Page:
Intended and Unintended Consequences of a Publish-or-Perish Culture: A Worldwide Survey
Hendrik P. Van Dalen
Tilburg University, Center and Faculty of Economics and Business Administration; Netherlands Interdisciplinary Demographic Institute (NIDI)
Netherlands Interdisciplinary Demographic Institute
January 11, 2012
CentER Discussion Paper Series No. 2012-003
How does publication pressure in modern-day universities affect the intrinsic and extrinsic rewards in science? By using a worldwide survey among demographers in developed and developing countries, we show that the large majority perceive the publication pressure as high, but more so in Anglo-Saxon countries and to a lesser extent in Western Europe. However, scholars see both the pros (upward mobility) and cons (excessive publication and uncitedness, neglect of policy issues, etc.) of the so-called 'publish-or-perish' culture. By measuring behavior in terms of reading and publishing, and perceived extrinsic rewards and stated intrinsic rewards of practicing science, it turns out that publication pressure negatively affects the orientation of demographers towards policy and knowledge of the population facts. There are no signs that the pressure affects reading and publishing outside the core discipline.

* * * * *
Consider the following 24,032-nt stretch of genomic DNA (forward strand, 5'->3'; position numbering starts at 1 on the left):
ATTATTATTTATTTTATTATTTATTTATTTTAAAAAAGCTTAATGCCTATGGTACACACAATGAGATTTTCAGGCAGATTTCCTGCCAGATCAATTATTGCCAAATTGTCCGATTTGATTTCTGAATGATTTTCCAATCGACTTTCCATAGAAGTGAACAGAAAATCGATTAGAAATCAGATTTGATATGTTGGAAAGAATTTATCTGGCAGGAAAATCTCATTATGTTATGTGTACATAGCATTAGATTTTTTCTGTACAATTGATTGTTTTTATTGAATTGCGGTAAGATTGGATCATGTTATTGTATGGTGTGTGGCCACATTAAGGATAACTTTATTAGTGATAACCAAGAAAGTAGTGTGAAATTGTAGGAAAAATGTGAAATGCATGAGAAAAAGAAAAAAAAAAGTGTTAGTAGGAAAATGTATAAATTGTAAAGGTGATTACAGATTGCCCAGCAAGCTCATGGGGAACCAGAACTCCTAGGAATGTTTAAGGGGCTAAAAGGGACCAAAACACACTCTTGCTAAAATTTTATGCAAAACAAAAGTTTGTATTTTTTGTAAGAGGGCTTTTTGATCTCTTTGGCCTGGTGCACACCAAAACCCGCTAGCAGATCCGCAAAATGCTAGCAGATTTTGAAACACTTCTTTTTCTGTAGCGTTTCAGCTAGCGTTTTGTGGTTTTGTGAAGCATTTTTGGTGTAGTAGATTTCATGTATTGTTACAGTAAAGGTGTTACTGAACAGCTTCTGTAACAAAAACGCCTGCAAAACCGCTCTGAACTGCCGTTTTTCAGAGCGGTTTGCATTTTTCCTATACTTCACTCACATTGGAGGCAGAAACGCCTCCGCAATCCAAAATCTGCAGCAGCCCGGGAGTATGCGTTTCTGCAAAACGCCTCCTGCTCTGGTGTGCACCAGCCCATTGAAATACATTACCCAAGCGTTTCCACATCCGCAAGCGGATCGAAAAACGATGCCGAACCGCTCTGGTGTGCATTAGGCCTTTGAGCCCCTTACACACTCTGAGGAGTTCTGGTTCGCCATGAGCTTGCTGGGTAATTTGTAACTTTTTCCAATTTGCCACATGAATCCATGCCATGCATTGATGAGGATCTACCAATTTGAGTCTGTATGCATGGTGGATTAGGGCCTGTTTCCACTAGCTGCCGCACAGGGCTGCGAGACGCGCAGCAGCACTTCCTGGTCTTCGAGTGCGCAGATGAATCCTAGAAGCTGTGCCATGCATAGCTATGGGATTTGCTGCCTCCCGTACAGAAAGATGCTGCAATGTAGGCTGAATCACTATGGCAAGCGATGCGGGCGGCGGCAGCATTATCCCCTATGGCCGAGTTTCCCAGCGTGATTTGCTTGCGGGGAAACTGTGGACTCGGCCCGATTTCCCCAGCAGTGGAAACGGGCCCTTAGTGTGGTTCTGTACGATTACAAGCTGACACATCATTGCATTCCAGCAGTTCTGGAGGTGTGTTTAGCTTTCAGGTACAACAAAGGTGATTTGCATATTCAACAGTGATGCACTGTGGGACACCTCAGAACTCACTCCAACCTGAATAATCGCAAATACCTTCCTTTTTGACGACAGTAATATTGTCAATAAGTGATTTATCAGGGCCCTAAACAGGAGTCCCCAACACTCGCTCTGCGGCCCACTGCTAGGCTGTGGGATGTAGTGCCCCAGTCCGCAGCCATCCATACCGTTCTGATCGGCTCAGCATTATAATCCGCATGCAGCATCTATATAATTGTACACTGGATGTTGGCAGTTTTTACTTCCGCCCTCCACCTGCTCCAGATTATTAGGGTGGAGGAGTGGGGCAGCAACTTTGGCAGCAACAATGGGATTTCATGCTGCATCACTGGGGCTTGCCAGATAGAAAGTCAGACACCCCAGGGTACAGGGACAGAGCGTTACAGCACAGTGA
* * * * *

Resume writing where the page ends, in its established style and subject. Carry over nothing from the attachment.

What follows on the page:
Number of Pages in PDF File: 32
Keywords: ncentives, productivity, science, publications, university
JEL Classification: A12, J4, M52working papers series
Date posted: January 12, 2012
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